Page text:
With its close proximity to Devizes, Potterne was affected by the Civil War. In 1643 the Parliamentary general, William Walker, may have billeted his troops here and he certainly carried off supplies. There was an outbreak of plague in 1644, while in 1645 both Walker and Oliver Cromwell quartered troops here. The parish suffered great hardship with loss of possessions and money, while in 1648 the manor was sold by the Commissioners for the Sale of Ecclesiastical Lands. It was returned to the bishops at Restoration (1660).

Some Quakers were persecuted here in the 1670s and 1680s but there seems to have been little other non-conformist activity until the later 18th century. In the 18th century both Whistley House and Court House were built and later, in 1772, Highlands House, the former vicarage, was erected. On 25 January 1753 a Potterne resident, Ruth Pierce, fell dead in Devizes market place in strange circumstances. She had agreed to buy a sack of wheat with three other women and when asked for her share, 4/3d (about 22p), declared that she had already paid it and twice added that 'she wished she might drop down dead if she had not.' She did drop down dead and a jury concluded that she had been struck down dead by 'the Visitation of the Great and Almighty God.' The incident was seized on by moralists and later embellished, including the claim that she held the money in her hand. It is quite possible that she had paid and suffered a heart attack or stroke, which would not have been understood in the 18th century.

In 1793 the King's Arms Club, a friendly society, was formed, and the club feast on Whit Tuesday became an important event in the village calendar. During the 18th and 19th centuries there were several charities to help the poor of the parish, but despite this Potterne men became notorious for hooliganism in the early 19th century. There were outbreaks of cattle maiming in 1816-17 and the village was considered very turbulent. The local paupers bought a copy of Burn's 'Justice' to learn the law, and confuse the magistrates. Villagers later became know as 'Potterne Lambs' in the English habit of giving a nickname that is the opposite of the true characteristics. Later they excelled in work, drinking and fighting and several joined the army and navy. There is a record of a local skimmington, a Begging Day on 21 December was instituted and all village occasions and event, particularly Guy Fawkes' Day, provided opportunities for mischief.

In 1809 Blount's Court was built in the Gothic style by William Stancomb. An inclosure act of 1824 enclosed the remaining open and common lands of Potterne and Marston while the school was built in 1831. Whistley Mill was a snuff mill at this time. There were brickworks in the south of the parish and these were run by the Dunford and Boulter families. Later in the 19th century there were six public houses in the village, the Bell, at the Butts, the Crown at Crown Place, the Upper Organ at School Corner, the Middle Organ (later the King's Arms), the George (later the George and Dragon), and Coleman's at Little End. Three of these had skittle alleys. On the Sunday after 19 September came Potterne Feast with much eating, drinking, skittle playing, quarrels and fighting. The centre was the King's Arms and stalls were set up outside. From the 1870s the feast became regulated by the vicar and was less turbulent. Doubtless the mummers who went out at Christmas also became more respectable. A Temperance Hall was built in 1876 and there was a flourishing movement here that combated drinking and unruly behaviour. The Potterne Temperance Society gave rise to a local Band of Hope and the Potterne Temperance Band.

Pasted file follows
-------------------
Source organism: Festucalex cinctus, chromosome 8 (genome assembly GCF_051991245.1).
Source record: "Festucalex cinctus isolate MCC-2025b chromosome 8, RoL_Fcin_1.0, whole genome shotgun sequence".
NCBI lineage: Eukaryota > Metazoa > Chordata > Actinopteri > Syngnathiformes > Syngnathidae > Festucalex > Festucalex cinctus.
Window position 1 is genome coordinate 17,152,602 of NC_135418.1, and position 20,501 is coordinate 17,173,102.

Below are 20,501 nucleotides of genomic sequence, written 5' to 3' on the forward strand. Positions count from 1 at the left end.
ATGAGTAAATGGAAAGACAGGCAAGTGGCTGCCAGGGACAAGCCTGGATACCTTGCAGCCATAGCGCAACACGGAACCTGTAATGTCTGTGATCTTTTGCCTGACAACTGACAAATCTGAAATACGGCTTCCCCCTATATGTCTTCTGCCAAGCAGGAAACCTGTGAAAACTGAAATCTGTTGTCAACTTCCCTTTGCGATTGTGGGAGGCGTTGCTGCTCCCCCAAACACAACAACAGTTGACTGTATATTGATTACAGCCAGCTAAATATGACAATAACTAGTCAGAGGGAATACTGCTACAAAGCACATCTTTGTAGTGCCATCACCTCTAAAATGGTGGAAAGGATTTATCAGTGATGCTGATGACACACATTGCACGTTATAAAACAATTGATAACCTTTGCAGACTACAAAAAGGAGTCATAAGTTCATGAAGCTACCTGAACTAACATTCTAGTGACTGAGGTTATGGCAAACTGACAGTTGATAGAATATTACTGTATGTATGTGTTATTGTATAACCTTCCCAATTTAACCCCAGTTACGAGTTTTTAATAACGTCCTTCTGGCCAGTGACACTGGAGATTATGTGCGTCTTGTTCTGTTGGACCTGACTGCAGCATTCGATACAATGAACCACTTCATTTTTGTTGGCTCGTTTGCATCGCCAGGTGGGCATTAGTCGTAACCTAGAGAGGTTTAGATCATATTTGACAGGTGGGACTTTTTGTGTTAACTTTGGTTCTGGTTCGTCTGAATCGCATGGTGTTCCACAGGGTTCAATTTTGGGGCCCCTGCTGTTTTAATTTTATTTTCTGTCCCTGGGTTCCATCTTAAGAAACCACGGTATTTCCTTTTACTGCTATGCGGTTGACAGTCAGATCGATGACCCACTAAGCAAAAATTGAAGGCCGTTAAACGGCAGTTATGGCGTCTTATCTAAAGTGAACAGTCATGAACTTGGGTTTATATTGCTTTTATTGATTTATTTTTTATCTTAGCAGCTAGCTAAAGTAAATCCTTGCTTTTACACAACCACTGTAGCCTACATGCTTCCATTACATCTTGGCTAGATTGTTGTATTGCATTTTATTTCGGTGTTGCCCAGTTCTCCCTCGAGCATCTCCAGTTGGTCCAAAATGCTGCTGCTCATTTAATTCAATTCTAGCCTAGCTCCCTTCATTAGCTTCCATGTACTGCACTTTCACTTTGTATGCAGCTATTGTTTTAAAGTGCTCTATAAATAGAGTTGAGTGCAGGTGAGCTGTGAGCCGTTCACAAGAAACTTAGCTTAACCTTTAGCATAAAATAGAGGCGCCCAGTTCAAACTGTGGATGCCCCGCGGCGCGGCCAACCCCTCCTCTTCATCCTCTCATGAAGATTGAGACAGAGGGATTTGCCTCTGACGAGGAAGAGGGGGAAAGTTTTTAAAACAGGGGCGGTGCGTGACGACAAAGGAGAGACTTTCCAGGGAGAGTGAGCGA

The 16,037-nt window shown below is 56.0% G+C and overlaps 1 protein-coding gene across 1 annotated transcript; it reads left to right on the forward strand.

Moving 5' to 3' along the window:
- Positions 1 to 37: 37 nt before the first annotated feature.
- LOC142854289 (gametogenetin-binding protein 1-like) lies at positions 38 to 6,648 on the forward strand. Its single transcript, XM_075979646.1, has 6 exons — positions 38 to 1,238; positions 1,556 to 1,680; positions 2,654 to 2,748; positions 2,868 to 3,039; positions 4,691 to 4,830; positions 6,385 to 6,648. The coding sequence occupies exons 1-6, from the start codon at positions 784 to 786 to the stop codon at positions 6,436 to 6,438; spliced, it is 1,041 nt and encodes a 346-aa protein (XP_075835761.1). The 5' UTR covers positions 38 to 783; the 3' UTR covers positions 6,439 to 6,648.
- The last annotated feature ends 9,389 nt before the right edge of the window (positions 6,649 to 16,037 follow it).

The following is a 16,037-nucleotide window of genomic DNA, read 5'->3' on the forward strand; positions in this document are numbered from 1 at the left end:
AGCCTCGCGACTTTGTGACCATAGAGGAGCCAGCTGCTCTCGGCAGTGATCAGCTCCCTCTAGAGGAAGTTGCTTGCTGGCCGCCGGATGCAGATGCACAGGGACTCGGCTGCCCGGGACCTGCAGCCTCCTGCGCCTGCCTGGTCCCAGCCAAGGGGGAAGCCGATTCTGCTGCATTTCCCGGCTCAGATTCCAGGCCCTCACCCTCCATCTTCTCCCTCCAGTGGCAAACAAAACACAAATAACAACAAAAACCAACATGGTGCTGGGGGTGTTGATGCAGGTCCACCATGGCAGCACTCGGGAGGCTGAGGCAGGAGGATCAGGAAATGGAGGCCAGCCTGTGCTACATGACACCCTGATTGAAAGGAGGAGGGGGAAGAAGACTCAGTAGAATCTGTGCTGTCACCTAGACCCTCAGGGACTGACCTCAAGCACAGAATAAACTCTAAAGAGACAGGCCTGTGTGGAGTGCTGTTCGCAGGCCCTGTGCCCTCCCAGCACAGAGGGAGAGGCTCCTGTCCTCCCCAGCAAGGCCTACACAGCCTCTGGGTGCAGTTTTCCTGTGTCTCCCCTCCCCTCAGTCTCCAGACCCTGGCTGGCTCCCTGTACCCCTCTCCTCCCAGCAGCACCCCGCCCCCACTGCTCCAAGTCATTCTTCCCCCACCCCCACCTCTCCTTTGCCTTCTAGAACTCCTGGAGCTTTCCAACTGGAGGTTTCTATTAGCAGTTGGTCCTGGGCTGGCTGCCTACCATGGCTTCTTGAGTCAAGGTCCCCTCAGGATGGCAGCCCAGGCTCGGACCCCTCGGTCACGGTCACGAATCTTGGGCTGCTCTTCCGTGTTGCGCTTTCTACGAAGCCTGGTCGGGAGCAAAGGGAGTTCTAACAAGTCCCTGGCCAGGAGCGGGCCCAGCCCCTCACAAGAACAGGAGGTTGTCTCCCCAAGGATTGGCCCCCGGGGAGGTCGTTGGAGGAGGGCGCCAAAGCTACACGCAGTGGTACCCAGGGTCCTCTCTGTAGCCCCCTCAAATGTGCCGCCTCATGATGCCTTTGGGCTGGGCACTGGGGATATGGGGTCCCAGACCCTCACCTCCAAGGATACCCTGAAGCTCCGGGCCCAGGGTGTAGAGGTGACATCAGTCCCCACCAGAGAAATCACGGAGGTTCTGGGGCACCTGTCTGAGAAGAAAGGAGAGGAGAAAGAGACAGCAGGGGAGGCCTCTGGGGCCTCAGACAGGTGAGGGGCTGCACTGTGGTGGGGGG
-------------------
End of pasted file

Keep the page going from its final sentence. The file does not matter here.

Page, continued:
In 1874-6 George Richmond, a portrait painter who had bought Porch House, restored it with the architect Evan Christian. In 1881 the Manor House, now the headquarters of the Wiltshire Fire Brigade, was entirely rebuilt, while in 1908 the Parish Room was built on the site of an old stone farmhouse. It was given by Miss Ewart of Broadleas. By the late 1930s the Temperance Hall had became the village hall, mains water was supplied by Devizes Corporation and electricity was available. In 1939 there were still a good number of shops and businesses in the village, as well as many farmers in the parish. There was a stationer and Post Office, a ladies' hairdresser, a newsagent, a grocer and three general stores. There were two carpenters, a shoemaker, a boot maker and a saddler. Two mills were still working, a laundry had opened and there was a coal merchant and motor car proprietor. The Working Men's Social Club was flourishing and a regular bus service was available. After the war, and particularly from the 1970s, new houses and bungalows were built in the village but the shops and businesses gradually disappeared.

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Churches: Information on both current and disused churches and chapels.

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Population 1801 - 2011

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Folk Arts:

Folk Songs from Potterne

Folk Biographies from Potterne

Folk Plays from Potterne

History of Buildings: The collections of the Wiltshire Buildings Record are housed in the Wiltshire & Swindon History Centre at Chippenham.

Listed Buildings: The number of buildings, or groups of buildings, as being of architectural or historical importance is 59. There are 2 Grade I buildings, the Church of St. Mary and Porch House; and 2 Grade II* buildings, the Red House at Eastwell House, and Whistley House.

English Heritage and National Monuments Record

Local Authors: There could be an author who was born or has lived in this community.